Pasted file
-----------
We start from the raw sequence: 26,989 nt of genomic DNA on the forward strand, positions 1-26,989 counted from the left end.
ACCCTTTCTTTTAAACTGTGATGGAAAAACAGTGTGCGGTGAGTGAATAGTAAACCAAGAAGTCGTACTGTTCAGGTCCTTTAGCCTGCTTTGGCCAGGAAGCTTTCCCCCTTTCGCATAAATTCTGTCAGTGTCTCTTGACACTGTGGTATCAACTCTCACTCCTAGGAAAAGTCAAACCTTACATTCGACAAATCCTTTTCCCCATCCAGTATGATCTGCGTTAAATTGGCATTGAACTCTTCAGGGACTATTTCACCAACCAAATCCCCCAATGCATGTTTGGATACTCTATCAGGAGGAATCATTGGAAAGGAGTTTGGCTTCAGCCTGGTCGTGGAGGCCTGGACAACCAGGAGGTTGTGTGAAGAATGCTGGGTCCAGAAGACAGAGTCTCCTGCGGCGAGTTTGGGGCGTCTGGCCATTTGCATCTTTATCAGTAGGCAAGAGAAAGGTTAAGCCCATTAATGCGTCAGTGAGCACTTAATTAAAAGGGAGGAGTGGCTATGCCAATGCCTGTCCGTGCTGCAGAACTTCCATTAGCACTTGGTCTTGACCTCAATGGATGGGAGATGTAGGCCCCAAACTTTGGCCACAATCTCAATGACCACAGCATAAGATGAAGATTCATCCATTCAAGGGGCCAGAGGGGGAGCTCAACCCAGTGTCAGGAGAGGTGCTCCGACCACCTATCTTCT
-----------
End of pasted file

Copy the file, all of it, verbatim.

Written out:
We start from the raw sequence: 26,989 nt of genomic DNA on the forward strand, positions 1-26,989 counted from the left end.
ACCCTTTCTTTTAAACTGTGATGGAAAAACAGTGTGCGGTGAGTGAATAGTAAACCAAGAAGTCGTACTGTTCAGGTCCTTTAGCCTGCTTTGGCCAGGAAGCTTTCCCCCTTTCGCATAAATTCTGTCAGTGTCTCTTGACACTGTGGTATCAACTCTCACTCCTAGGAAAAGTCAAACCTTACATTCGACAAATCCTTTTCCCCATCCAGTATGATCTGCGTTAAATTGGCATTGAACTCTTCAGGGACTATTTCACCAACCAAATCCCCCAATGCATGTTTGGATACTCTATCAGGAGGAATCATTGGAAAGGAGTTTGGCTTCAGCCTGGTCGTGGAGGCCTGGACAACCAGGAGGTTGTGTGAAGAATGCTGGGTCCAGAAGACAGAGTCTCCTGCGGCGAGTTTGGGGCGTCTGGCCATTTGCATCTTTATCAGTAGGCAAGAGAAAGGTTAAGCCCATTAATGCGTCAGTGAGCACTTAATTAAAAGGGAGGAGTGGCTATGCCAATGCCTGTCCGTGCTGCAGAACTTCCATTAGCACTTGGTCTTGACCTCAATGGATGGGAGATGTAGGCCCCAAACTTTGGCCACAATCTCAATGACCACAGCATAAGATGAAGATTCATCCATTCAAGGGGCCAGAGGGGGAGCTCAACCCAGTGTCAGGAGAGGTGCTCCGACCACCTATCTTCT